Monday, December 15, 2008

Wellington Trip, Part 3 - Karori Wildlife Sanctuary

After my busy day inside at Te Papa, I really needed to get out in the fresh air. I'd read about Karori a while ago and was intrigued by this predator-free sanctuary so close to Wellington City Centre.

Karori is a 225 hectare valley of regenerating lowland forest and wetlands (there is an old reservoir here) protected by an 8.6km long predator proof fence. It is home to many native birds and creatures that are rarely seen on mainland New Zealand, but have been reintroduced over the last 10 years of Karori's existence. The native wildlife that has been introduced includes:

  • North Island Weka

  • Little Spotted Kiwi

  • Brown Teal

  • Scaup

  • North Island Robin

  • Tomtit

  • Whitehead

  • Bellbird

  • North Island Saddleback

  • North Island Kaka

  • Kereru (NZ Pigeon)

  • Hihi (Stitchbird)

  • Tuatara

  • Maud Island Frog

  • Giant Weta
There are plenty of other birds that have been attracted to the area too, such as tui.

You have the option of wandering around the tracks on your own during the day, or joining a day or night tour. I decided to splash out and go on the night tour, in the hope of seeing some real live wild kiwi. I've seen kiwi before, but only in captivity.

I arrived for the tour at dusk along with half a dozen others and was promptly issued with a torch. I forgot to pack my binoculars for this trip, which was a bit of a blow, and all I had with me was my compact camera. I managed to get a few decent photos before it got too dark, but all the ones I took of birds were just too blurry to keep.

First we had to go through the bag checking procedures to make sure we weren't smuggling in any mice or possums (!) and then we were able to cross through the gates into the sanctuary. Our guide was a very chatty, knowledgeable guy whose name I can't remember, and he first showed us how the predator fence works.

It goes under the ground at an angle to stop burrowing animals, is high enough to prevent anything jumping over it and has a special slippery metal guard at the top to stop creatures from climbing over it. Apparently the only problem with it is that the weave is not quite small enough to stop baby mice getting through. Hence, mice are still a problem at Karori, but they will be replacing the fence at some point. There were lots of traps in the sanctuary as well, to catch anything that does somehow make it in.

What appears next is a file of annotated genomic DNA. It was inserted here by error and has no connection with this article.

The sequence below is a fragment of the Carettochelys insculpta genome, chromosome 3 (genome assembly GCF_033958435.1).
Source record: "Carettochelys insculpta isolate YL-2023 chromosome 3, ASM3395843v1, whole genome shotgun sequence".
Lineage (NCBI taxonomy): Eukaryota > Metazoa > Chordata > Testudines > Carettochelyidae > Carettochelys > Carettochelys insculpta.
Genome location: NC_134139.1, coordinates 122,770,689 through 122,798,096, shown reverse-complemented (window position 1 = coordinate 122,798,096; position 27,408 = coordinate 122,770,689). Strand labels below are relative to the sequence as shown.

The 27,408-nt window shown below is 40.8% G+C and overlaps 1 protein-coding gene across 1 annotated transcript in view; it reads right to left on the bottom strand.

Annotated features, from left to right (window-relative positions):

We were taken around the reservoir and into the forest. We passed by the kaka feeders, and I was able to see loads of these parrots up close as they came to feed from the specially designed feeders. I'd never seen kaka before, so it was great to see them so close. At the reservoir I also spotted brown teal, scaup, shags and a kingfisher. There were also lots of tui and kereru around as we walked through the bush and the flax, but I do see plenty of them around Dunedin anyway, particularly in the Botanical Gardens.

Then the group of us headed into the forest in the hopes of finding some kiwi. We had to be very quiet and listen out for the calls and for rustling through the undergrowth. There were several moments when we stopped to listen as we could hear the kiwi calling nearby, but couldn't see them anywhere.

After trekking through half a dozen different kiwi territories we were almost at the end of the tour and still hadn't seen any kiwi. I had pretty much given up hope, the guide said the tours only saw kiwis about 1 in 4 nights. Then suddenly we heard a great crash through the trees! It was a kiwi, skidding down the hill towards us. We all stopped still, and watched it trampling around in the undergrowth. Then we spotted a second kiwi nearby. The group of us stood there with our red torches shining into the undergrowth for about 15 minutes watching the two kiwis. Probably looked a bit ridiculous!

The kiwi living at Karori Sanctuary are Little Spotted Kiwi, of which there are no other populations on mainland NZ. The biggest group of them live on Kapiti Island, I believe, a little way up the coast from Wellington.

On the way back we also spotted some tuatara, which we had not been able to find earlier. These tuatara are the only wild population on the mainland of NZ, so it was incredible to see them too.

I highly recommend visiting Karori Sanctuary. I'd love to go back in the day time and just wander around the place. In fact, if I ever live in Wellington, I'd definitely think about becoming a member so i could go there more often. It was a great night, well worth the money I paid. Seeing kiwi, kaka, tuatara and everything else was simply magical.

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